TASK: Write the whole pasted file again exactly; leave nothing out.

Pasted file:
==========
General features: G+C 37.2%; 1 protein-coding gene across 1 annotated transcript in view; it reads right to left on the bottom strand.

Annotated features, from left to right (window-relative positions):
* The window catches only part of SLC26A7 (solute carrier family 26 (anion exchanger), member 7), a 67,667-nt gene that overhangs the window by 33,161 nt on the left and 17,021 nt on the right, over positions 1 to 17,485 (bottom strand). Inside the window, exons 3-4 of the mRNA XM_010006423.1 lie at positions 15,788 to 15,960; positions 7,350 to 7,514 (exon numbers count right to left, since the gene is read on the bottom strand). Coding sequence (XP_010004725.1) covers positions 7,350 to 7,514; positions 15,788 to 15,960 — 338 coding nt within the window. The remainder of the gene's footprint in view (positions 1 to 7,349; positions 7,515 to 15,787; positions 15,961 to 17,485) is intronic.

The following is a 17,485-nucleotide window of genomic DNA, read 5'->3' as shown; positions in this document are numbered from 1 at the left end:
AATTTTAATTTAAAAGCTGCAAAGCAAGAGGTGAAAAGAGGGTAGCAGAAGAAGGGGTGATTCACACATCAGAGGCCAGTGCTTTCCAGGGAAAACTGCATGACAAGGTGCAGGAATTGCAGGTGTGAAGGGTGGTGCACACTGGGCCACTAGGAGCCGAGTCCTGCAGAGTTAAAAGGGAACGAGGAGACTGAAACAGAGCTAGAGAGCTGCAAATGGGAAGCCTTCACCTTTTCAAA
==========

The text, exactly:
General features: G+C 37.2%; 1 protein-coding gene across 1 annotated transcript in view; it reads right to left on the bottom strand.

Annotated features, from left to right (window-relative positions):
* The window catches only part of SLC26A7 (solute carrier family 26 (anion exchanger), member 7), a 67,667-nt gene that overhangs the window by 33,161 nt on the left and 17,021 nt on the right, over positions 1 to 17,485 (bottom strand). Inside the window, exons 3-4 of the mRNA XM_010006423.1 lie at positions 15,788 to 15,960; positions 7,350 to 7,514 (exon numbers count right to left, since the gene is read on the bottom strand). Coding sequence (XP_010004725.1) covers positions 7,350 to 7,514; positions 15,788 to 15,960 — 338 coding nt within the window. The remainder of the gene's footprint in view (positions 1 to 7,349; positions 7,515 to 15,787; positions 15,961 to 17,485) is intronic.

The following is a 17,485-nucleotide window of genomic DNA, read 5'->3' as shown; positions in this document are numbered from 1 at the left end:
AATTTTAATTTAAAAGCTGCAAAGCAAGAGGTGAAAAGAGGGTAGCAGAAGAAGGGGTGATTCACACATCAGAGGCCAGTGCTTTCCAGGGAAAACTGCATGACAAGGTGCAGGAATTGCAGGTGTGAAGGGTGGTGCACACTGGGCCACTAGGAGCCGAGTCCTGCAGAGTTAAAAGGGAACGAGGAGACTGAAACAGAGCTAGAGAGCTGCAAATGGGAAGCCTTCACCTTTTCAAA